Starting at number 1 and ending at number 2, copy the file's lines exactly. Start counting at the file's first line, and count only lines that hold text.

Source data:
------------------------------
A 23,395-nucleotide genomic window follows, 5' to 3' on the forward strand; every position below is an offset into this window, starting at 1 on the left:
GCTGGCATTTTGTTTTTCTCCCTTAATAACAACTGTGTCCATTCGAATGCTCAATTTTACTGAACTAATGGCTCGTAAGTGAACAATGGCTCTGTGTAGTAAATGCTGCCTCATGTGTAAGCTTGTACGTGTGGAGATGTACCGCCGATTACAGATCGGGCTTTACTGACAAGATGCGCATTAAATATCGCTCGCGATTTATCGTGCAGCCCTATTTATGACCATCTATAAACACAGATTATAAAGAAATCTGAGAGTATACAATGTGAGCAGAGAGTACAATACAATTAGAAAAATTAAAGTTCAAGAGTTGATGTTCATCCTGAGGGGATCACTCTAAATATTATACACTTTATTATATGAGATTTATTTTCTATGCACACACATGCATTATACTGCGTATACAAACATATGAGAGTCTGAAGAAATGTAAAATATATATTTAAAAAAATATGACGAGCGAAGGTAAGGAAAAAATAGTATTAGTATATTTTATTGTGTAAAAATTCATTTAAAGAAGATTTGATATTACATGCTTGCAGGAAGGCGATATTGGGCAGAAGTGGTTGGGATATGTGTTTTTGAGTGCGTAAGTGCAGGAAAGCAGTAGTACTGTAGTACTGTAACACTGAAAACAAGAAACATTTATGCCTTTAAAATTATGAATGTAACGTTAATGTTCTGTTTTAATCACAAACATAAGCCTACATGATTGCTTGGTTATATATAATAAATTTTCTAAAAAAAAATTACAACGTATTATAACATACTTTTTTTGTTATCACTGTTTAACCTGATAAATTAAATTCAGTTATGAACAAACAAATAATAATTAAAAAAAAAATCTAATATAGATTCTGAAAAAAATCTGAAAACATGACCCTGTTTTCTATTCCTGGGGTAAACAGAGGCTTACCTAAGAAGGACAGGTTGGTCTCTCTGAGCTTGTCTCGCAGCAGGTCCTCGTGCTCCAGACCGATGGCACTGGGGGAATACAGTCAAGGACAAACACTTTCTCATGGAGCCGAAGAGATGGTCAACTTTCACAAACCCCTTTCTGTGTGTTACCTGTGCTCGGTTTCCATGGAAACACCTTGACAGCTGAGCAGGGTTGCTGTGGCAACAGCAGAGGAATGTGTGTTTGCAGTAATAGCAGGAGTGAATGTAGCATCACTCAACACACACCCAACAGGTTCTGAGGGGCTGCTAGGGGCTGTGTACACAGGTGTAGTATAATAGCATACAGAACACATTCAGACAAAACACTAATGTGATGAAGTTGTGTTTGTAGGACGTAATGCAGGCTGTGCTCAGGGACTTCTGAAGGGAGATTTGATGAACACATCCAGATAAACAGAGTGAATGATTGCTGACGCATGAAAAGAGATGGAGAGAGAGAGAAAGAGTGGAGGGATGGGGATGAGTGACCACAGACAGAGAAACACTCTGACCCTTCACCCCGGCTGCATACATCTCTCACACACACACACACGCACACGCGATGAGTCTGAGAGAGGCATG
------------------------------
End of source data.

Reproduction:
A 23,395-nucleotide genomic window follows, 5' to 3' on the forward strand; every position below is an offset into this window, starting at 1 on the left:
GCTGGCATTTTGTTTTTCTCCCTTAATAACAACTGTGTCCATTCGAATGCTCAATTTTACTGAACTAATGGCTCGTAAGTGAACAATGGCTCTGTGTAGTAAATGCTGCCTCATGTGTAAGCTTGTACGTGTGGAGATGTACCGCCGATTACAGATCGGGCTTTACTGACAAGATGCGCATTAAATATCGCTCGCGATTTATCGTGCAGCCCTATTTATGACCATCTATAAACACAGATTATAAAGAAATCTGAGAGTATACAATGTGAGCAGAGAGTACAATACAATTAGAAAAATTAAAGTTCAAGAGTTGATGTTCATCCTGAGGGGATCACTCTAAATATTATACACTTTATTATATGAGATTTATTTTCTATGCACACACATGCATTATACTGCGTATACAAACATATGAGAGTCTGAAGAAATGTAAAATATATATTTAAAAAAATATGACGAGCGAAGGTAAGGAAAAAATAGTATTAGTATATTTTATTGTGTAAAAATTCATTTAAAGAAGATTTGATATTACATGCTTGCAGGAAGGCGATATTGGGCAGAAGTGGTTGGGATATGTGTTTTTGAGTGCGTAAGTGCAGGAAAGCAGTAGTACTGTAGTACTGTAACACTGAAAACAAGAAACATTTATGCCTTTAAAATTATGAATGTAACGTTAATGTTCTGTTTTAATCACAAACATAAGCCTACATGATTGCTTGGTTATATATAATAAATTTTCTAAAAAAAAATTACAACGTATTATAACATACTTTTTTTGTTATCACTGTTTAACCTGATAAATTAAATTCAGTTATGAACAAACAAATAATAATTAAAAAAAAAATCTAATATAGATTCTGAAAAAAATCTGAAAACATGACCCTGTTTTCTATTCCTGGGGTAAACAGAGGCTTACCTAAGAAGGACAGGTTGGTCTCTCTGAGCTTGTCTCGCAGCAGGTCCTCGTGCTCCAGACCGATGGCACTGGGGGAATACAGTCAAGGACAAACACTTTCTCATGGAGCCGAAGAGATGGTCAACTTTCACAAACCCCTTTCTGTGTGTTACCTGTGCTCGGTTTCCATGGAAACACCTTGACAGCTGAGCAGGGTTGCTGTGGCAACAGCAGAGGAATGTGTGTTTGCAGTAATAGCAGGAGTGAATGTAGCATCACTCAACACACACCCAACAGGTTCTGAGGGGCTGCTAGGGGCTGTGTACACAGGTGTAGTATAATAGCATACAGAACACATTCAGACAAAACACTAATGTGATGAAGTTGTGTTTGTAGGACGTAATGCAGGCTGTGCTCAGGGACTTCTGAAGGGAGATTTGATGAACACATCCAGATAAACAGAGTGAATGATTGCTGACGCATGAAAAGAGATGGAGAGAGAGAGAAAGAGTGGAGGGATGGGGATGAGTGACCACAGACAGAGAAACACTCTGACCCTTCACCCCGGCTGCATACATCTCTCACACACACACACACGCACACGCGATGAGTCTGAGAGAGGCATG